“ATSU Reflects on Black History Month” is a series of personal statements from A.T. Still University faculty, staff, and students. This installment features Clinton Normore, MBA, vice president for diversity & inclusion.
Black History Month refreshes my understanding about the struggle of so many before me and the sacrifices they made for me to enjoy the freedom and privileges I’ve had. I think about those lost in the Middle Passage, during slave auctions, and trying to escape the torment of a life in bondage. I try to imagine what, if anything other than despair, was going on in their minds.
I think about those lost during subsequent wars to protect the freedoms we as a people are guaranteed by our creator and outlined in our Constitution. I think about the civil rights leaders and activists who continued the struggle; ushering in Brown vs. Board of Education, the Civil Rights Act of 1964, and countless executive orders to cement into law that which is intrinsic to every human being.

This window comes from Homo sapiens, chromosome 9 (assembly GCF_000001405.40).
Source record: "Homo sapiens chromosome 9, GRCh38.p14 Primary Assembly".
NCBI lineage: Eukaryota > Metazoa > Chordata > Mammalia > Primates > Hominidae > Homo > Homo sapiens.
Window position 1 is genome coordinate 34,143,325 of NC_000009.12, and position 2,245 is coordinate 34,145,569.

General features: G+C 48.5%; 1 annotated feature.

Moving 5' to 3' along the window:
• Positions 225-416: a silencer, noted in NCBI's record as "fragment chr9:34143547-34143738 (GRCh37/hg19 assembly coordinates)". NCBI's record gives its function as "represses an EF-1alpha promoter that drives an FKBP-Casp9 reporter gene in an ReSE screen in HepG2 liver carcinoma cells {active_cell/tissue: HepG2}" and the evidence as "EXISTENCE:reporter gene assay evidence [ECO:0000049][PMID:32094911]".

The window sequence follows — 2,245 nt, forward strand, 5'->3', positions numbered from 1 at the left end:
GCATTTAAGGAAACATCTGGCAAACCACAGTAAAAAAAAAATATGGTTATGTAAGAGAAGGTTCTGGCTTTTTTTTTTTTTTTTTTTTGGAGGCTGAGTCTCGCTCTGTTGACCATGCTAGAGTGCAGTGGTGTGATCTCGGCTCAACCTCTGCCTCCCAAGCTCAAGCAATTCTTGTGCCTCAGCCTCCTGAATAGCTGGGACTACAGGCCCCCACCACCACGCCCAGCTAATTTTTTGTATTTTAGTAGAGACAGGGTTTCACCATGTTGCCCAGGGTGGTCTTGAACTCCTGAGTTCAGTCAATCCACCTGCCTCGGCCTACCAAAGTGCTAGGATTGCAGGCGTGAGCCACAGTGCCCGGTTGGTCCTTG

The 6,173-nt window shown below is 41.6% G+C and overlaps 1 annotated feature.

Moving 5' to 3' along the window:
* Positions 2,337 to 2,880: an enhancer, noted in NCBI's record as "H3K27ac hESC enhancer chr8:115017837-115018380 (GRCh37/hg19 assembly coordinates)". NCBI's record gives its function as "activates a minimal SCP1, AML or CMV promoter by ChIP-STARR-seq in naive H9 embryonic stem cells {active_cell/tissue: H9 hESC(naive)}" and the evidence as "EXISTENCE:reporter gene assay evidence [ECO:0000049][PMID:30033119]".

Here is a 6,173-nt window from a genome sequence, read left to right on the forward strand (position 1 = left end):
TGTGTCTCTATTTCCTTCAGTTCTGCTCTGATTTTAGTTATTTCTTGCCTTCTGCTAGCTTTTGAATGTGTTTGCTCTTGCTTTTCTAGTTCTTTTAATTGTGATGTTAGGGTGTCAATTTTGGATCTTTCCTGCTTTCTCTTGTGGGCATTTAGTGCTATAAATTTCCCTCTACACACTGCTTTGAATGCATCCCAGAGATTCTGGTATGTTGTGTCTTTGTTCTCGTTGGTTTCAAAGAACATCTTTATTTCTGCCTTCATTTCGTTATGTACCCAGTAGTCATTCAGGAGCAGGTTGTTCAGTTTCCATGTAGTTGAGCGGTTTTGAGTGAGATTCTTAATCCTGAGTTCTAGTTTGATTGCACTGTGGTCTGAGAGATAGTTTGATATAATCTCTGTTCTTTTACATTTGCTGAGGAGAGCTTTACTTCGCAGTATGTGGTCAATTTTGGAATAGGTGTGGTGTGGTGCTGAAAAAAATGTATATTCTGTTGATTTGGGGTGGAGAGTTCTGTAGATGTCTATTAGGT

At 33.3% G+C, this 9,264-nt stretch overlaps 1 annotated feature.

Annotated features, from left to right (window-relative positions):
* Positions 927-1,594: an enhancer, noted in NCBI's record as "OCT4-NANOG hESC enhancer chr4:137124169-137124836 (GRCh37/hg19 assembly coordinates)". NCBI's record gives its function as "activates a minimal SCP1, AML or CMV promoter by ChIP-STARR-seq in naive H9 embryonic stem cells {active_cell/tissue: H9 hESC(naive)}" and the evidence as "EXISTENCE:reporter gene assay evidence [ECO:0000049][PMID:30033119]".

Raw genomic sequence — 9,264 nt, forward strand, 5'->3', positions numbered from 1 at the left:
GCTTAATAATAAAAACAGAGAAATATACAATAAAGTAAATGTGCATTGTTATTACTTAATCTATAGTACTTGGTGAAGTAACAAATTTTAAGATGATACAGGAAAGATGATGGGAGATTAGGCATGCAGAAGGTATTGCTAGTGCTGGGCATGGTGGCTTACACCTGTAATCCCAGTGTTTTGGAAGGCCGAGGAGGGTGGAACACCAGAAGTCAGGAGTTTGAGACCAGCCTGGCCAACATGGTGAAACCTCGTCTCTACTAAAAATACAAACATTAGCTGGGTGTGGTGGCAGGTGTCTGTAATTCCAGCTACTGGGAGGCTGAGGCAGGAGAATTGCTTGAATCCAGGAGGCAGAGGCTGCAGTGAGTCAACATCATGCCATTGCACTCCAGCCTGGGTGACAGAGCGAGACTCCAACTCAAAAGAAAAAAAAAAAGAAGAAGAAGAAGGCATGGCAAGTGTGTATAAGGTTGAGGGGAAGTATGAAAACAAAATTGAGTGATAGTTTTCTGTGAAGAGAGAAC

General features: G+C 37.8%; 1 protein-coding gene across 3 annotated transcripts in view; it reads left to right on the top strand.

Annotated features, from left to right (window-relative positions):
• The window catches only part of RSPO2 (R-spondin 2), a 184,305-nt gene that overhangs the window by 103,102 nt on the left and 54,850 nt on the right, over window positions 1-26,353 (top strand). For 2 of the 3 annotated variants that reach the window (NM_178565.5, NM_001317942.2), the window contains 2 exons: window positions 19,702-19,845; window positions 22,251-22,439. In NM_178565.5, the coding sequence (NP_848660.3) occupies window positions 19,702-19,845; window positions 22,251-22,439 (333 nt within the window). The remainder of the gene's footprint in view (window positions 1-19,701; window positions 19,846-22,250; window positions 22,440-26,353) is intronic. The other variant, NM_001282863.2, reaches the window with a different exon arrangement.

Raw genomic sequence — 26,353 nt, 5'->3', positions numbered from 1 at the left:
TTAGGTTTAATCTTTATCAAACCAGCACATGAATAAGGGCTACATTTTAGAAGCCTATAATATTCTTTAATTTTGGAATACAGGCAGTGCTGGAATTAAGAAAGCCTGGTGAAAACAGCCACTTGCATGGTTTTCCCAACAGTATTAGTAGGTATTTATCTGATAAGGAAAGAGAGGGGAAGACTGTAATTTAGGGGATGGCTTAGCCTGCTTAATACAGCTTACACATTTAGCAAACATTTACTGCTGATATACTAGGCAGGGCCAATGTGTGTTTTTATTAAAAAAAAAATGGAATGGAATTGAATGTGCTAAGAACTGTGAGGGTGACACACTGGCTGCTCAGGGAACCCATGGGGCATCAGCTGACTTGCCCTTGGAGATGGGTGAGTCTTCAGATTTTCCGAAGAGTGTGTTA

I think about the collective of people beyond those of color, gender identity, political affiliation, and religious persuasion who also fought and died for inalienable rights. I also think about the indigenous population whose grace and good will afforded access to a land bountiful and rich. I mostly think about the contributions marginalized people, once denied the right to be considered human, continue making to the country I am so proud to be a member of.
I think of these things often, and in this moment – this particular year – worry we are moving backwards. However, I am hopeful our better angels will prevail, just like in centuries past. Black History Month is a celebration of all that we are as a democracy.